Ø  Both these theories are proposed on close attention to the organization of the course of vascular bundles supply to the ovules in the flower.

Ø  The two theories also considered that the hypogynous flower is the most primitive one. Moreover, the epigynous condition evolved from a hypogynous condition through the transient perigynous state.

(1). Appendicular Theory

Ø  Proposed by Eames in 1961.

Ø  According to this theory, extensive fusion (both connation and adnation) of the outer lower portion floral whorls to one another and to the ovary wall has occurred. This result in the formation of an inferior ovary (epigynous condition).

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Botany lecture notes

Sclerenchyma: Structure, Classification and Functions with PPT

sclerenchymatous tissue ppt

(Structure, Types and Functions of Sclerenchymatous Cells in Plants)

What are Sclerenchymatous Cells?

Ø  Sclerenchyma is a simple permanent tissue in plants.

Ø  Sclerenchymatous cells are dead at their maturity.

Ø  Cells do not have protoplast when they completely developed.

Ø  They have thick secondary cell wall.

Ø  The secondary cell wall is lignified and very hard.

Ø  Most of the sclerenchymatous cells show intrusive growth.

Different Types of Sclerenchymatous Cells in Plants:

Ø  Based on size, two types of sclerenchyma are described.

  (I).   Sclereids

(II).    Fibres

(I). Sclereids:

Ø  Sclereids are short sclerenchymatous cells.

Ø  They are also called as stone cells.

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Botany lecture notes

Collenchyma Cells in Plants: Structure, Classification and Functions with PPT

Functions of collechyma

(Structure, Types and Functions of Collenchymatous Cells in Plants)

What is collenchyma?

Ø  Collenchyma is a simple permanent tissue in plants.

Ø  They are living cells with prominent nucleus and all the cell organelles.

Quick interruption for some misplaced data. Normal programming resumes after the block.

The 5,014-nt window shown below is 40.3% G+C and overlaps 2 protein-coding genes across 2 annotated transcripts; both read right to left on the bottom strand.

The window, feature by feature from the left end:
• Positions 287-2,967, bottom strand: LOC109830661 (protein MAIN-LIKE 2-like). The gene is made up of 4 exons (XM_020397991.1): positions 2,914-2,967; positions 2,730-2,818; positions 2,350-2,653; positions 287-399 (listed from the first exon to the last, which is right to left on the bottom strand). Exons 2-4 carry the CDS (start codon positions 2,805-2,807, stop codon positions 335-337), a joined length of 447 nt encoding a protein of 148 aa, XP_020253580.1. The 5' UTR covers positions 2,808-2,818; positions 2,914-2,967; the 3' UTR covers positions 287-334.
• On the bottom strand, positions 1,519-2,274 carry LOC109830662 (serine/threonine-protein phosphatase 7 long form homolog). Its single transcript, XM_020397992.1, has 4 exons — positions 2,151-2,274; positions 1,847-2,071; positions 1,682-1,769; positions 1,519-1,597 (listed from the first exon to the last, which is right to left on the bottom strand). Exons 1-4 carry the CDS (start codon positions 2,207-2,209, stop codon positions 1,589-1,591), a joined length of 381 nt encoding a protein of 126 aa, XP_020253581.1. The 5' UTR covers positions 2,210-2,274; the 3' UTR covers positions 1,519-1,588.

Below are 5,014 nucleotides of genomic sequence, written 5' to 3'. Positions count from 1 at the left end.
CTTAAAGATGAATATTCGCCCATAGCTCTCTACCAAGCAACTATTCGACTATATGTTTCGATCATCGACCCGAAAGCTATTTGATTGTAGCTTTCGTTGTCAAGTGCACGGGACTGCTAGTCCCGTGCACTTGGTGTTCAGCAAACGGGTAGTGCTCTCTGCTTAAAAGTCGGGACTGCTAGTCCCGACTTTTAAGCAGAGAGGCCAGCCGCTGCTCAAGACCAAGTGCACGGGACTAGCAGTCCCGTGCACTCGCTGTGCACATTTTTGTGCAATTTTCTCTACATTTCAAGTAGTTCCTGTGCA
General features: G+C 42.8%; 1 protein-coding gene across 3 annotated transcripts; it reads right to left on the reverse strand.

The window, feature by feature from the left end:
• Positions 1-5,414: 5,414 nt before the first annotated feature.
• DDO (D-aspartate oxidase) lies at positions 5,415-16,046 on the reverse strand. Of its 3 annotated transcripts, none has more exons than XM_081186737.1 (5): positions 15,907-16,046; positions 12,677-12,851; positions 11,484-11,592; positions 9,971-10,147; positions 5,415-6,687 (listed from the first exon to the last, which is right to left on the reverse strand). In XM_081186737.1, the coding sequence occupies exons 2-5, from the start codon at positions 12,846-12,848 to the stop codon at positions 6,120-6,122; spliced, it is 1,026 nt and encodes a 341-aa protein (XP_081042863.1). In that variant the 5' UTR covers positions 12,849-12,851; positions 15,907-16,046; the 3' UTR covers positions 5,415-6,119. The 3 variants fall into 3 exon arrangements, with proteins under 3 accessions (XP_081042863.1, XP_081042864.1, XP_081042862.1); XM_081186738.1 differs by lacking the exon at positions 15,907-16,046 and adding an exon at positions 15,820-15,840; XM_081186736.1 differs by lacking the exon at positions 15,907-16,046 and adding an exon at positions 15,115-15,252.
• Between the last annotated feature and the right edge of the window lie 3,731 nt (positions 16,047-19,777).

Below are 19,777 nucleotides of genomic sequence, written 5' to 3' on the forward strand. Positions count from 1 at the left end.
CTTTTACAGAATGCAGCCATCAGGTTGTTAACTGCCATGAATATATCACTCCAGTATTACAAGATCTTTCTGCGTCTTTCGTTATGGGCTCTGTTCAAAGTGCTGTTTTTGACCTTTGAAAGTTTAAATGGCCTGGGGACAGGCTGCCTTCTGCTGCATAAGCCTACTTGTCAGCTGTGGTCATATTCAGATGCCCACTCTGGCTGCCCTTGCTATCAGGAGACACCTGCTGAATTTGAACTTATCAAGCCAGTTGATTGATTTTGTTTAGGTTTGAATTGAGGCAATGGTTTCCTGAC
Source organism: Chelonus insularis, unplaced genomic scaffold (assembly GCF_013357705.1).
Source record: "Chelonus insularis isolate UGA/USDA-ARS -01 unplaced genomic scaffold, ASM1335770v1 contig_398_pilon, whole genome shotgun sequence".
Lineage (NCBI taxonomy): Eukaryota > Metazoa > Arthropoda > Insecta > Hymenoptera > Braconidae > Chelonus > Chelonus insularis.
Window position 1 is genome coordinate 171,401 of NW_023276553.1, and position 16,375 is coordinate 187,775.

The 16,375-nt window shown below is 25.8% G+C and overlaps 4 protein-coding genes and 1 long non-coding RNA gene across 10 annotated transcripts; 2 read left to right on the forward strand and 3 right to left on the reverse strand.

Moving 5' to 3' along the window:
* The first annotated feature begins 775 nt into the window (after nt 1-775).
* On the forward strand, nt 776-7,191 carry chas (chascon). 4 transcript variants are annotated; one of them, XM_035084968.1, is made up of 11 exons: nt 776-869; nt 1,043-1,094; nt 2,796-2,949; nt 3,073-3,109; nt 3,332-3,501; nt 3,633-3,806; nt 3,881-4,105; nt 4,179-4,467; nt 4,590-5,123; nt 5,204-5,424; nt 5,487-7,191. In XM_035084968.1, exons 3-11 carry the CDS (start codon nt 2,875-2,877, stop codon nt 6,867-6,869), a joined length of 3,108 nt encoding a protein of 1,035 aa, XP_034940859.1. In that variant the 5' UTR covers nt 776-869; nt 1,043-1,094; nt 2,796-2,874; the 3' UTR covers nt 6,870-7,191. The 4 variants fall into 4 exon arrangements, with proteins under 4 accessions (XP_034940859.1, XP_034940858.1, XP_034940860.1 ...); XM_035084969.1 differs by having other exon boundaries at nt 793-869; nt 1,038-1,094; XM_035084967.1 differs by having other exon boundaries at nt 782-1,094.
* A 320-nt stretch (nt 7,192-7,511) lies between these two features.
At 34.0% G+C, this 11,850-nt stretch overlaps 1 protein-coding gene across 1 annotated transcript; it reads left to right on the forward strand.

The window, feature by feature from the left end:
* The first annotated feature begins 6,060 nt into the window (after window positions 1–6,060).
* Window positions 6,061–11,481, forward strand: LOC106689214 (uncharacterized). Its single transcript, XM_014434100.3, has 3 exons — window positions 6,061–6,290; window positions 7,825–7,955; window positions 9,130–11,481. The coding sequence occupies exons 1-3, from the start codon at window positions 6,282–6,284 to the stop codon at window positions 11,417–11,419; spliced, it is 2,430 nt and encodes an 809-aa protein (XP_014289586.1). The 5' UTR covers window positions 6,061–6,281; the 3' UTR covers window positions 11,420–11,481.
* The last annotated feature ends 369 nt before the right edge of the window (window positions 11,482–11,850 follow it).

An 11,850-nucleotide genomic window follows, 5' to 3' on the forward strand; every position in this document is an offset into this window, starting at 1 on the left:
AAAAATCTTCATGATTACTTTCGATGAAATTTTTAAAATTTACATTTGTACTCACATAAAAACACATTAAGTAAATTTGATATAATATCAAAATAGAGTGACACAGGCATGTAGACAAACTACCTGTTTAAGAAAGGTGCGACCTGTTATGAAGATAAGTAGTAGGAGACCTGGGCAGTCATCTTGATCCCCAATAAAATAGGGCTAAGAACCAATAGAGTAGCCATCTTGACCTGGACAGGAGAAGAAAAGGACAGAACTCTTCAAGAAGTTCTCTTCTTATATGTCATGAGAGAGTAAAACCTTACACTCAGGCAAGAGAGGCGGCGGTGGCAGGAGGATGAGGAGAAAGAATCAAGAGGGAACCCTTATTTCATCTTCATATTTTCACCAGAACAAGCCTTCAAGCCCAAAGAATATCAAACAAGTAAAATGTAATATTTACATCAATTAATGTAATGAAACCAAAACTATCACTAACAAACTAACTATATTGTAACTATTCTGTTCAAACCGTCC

Ø  Each collenchymatous cell is with a large and prominent vacuole in the centre.

Ø  The vacuole is filled with many secondary metabolites.

Ø  Unlike parenchyma, the collenchyma cells possess thick primary cell wall.

Ø  Thick walls are NOT lignified.

Ø  The thick wall is due to the deposition of hemicellulose and pectin along with cellulose.

Ø  Wall thickening in collenchyma is greatly affected by the extent of mechanical stress.

Ø  A plant part which in severe stress or motion due to high wind are more likely to possess more thickened collenchyma.

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Botany lecture notes

Parenchyma Cells in Plants: Structure, Classification and Functions (PPT)

functions of parenchyma

(Structure, Classification and Function of Parenchyma)

What is simple tissue?

Ø  The tissue (a group of cells with particular function) composed of single type of cells.

Ø  Three types of simple tissue system in plants:

(1).  Parenchyma

(2).  Collenchyma

(3).  Sclerenchyma

What are the characteristics of Parenchyma (Parenchymatous Cells)?

Ø  Parenchyma is a simple permanent tissue.

Ø  They are living cells which contains plenty of water.

Ø  Cells are nucleated with prominent nucleus.

Ø  They are thin walled cells.

Ø  Cell wall composed of cellulosic primary cell wall only.

Ø  No lignin deposition in the cell wall of parenchyma.

Ø  Parenchymatous cells are relatively undifferentiated

Ø  Parenchyma is the least specialized along simple permanent tissues in plants.